4. A reading apparatus for an optical recording medium in accordance with claim 1, wherein said track counting means are further characterized by that track counting is performed by slicing a signal, which is processed by at least one of thinning out said added or subtracted signal or filtering low frequency components, by a predetermined slice level calculated by said slice level calculating means.
5. A reading apparatus for an optical recording medium comprising:
track counting means for counting a number of signals crossing a slice level as a number of tracks, wherein the signals are an added signal or a subtracted signal of a top envelope and a bottom envelope of an RF signal read out from a signal recording area of the optical recording medium while image searching; and
slice level calculating means for detecting an upper limit level and a lower limit level of the added signal or the subtracted signal obtained by scanning a circumference direction of the signal recording area, for holding the upper limit level and the lower limit level of the added signal or the subtracted signal detected, and for calculating an average of the upper limit level and the lower limit level as the slice level;
wherein said track counting means are further characterized by a configuration that a degree of thinning out said added or subtracted signal is changed, or a cut off frequency is changed in response to noise of an RF signal read out from a signal recording area of an optical recording medium.
6. A reading apparatus for an optical recording medium in accordance with claim 1, wherein said slice level calculating means are further characterized by that a slice level is calculated by each signal area with discriminating a plurality of said signal recording areas by each miller area and stored, and that a slice level is set in said track counting means at each time when each signal area is searched.
7. A reading apparatus for an optical recording medium in accordance with claim 1, wherein said slice level calculating means are further characterized by that a slice level is calculated by each optical recording medium with discriminating an optical recording medium and stored, and that the slice level is set in said track counting means at each time when each optical recording disc is searched.
Description
BACKGROUND OF THE INVENTION

1. Field of the Invention

The present invention relates to a reading apparatus for optical recording medium recorded with optical information, particularly, relates to a reading apparatus of counting a number of tracks in response to a slice level of cross talk of RF (Radio Frequency) signals recorded in an optical recording medium while a special reproduction such as high speed image searching.

2. Description of the Related Art

Generally, while an optical disc is reproduced or recorded, some methods such as a method based upon a tracking error signal and a method based upon an RF (Radio Frequency) signal are well known as a method of counting a number of tracks while a special reproduction such as high speed image searching. In case of a method of counting a number of tracks based upon an RF signal, a signal for counting is produced by holding and detecting a top and a bottom levels of an RF signal by a predetermined time constant, then a number of tracks is counted after the top and the bottom levels are sliced by a predetermined slice level. In case of a system of processing various signals obtained by a pickup after the various signals are converted into digital, for example, in case of a system using a 5 volt single power supply, a reference voltage is set up to 2.5V for instance and a signal for counting is adapted with centering the reference voltage, then the signal for counting is digitized.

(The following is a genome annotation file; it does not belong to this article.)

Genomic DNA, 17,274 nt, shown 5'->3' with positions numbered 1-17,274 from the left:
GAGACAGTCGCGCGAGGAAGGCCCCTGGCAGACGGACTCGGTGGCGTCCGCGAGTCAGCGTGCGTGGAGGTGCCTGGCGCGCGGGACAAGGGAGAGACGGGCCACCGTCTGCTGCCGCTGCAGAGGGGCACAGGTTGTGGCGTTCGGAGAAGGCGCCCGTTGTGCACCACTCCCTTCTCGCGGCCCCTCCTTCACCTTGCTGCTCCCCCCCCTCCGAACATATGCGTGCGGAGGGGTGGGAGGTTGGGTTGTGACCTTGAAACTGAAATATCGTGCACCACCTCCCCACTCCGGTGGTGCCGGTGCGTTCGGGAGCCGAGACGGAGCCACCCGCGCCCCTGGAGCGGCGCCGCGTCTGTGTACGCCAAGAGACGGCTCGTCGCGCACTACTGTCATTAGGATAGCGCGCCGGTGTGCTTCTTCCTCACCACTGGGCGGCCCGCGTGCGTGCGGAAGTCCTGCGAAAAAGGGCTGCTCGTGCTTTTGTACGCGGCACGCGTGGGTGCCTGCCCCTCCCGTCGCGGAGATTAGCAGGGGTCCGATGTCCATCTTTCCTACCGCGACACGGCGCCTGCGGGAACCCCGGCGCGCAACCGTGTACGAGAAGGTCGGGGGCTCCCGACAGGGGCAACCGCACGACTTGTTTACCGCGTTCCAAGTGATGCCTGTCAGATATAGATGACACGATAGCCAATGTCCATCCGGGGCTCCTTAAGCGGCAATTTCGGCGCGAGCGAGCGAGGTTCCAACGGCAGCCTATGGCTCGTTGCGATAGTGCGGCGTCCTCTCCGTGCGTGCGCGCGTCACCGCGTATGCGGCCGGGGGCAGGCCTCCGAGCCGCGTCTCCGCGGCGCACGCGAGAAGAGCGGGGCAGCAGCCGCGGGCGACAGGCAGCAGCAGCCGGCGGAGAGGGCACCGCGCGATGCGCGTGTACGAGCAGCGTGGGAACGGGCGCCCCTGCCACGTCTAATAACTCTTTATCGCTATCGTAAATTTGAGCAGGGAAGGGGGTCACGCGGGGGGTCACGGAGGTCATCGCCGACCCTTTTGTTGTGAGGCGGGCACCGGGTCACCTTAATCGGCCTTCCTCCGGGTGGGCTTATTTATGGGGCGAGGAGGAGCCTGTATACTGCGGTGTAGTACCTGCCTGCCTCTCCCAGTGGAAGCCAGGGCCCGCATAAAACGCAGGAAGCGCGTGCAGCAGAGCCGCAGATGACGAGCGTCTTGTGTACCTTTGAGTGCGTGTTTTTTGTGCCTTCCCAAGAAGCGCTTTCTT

Since a signal for counting, which is produced by holding and detecting a top and a bottom levels of an RF signal as mentioned above, has amplitude of centering a certain value, a certain value can be proper for a slice level as long as optical dispersion of a pickup is low and difference in cross talk of disc by disc is small, wherein the cross talk value is a range of fluctuation of a scanning signal, which is obtained by scanning or reproducing a disc with one rotation in a circumference direction. Further, in case that a center of a signal for counting is fluctuated, the fluctuation can be absorbed by applying an AC (Alternative Current) coupling when a signal for counting produced in analog is supplied to a digital signal processing block as long as image searching is not performed at a high speed.

FIG. 1 shows a reproduction apparatus or a reading apparatus of a comparative example. In FIG. 1, a disc 1 is a CD (Compact Disc) for instance and is rotated by a spindle motor 2. Information recorded in the disc 1 are read out by a pick up (PU) 3 as a signal. A preamplifier 4 produces an RF signal, a tracking error (TE) signal, and a focus error (FE) signal in accordance with the signal read out by the PU 3. The FE and the TE signals are supplied to a driver circuit 12 for driving a focus coil and a driver circuit 13 for driving a tracking coil by way of analog to digital converters (ADC) 6 and 9, equalizer and amplifier (EQ/AMP) 7 and 10, and digital to analog converters (DAC) 8 and 11 in a servo amplifier section 5 respectively. The driver circuits 12 and 13 drive a focus coil and a tracking coil with a tracking drive signal (TRKG) and a focus drive signal (FOCS) respectively, wherein the focus coil and the tracking coil are not shown in FIG. 1.

The RF signal produced by the preamplifier 4 is supplied to a top detector (TOP) 17, a bottom detector (BTOM) 18, and a synchronous detecting circuit (SYNC) 25 respectively by way of an ADC 15 and an EQ/AMP 16 in a decoder section 14. The SYNC 25 produces a synchronous signal in accordance with the RF signal. A spindle error (SPDLERR) circuit 26 produces a spindle error (SPDL) signal in accordance with the synchronous signal, then the SPDL signal is supplied to a driver circuit 28 by way of a DAC 27. The driver circuit 28 drives the spindle motor 2 in response to the SPDL signal.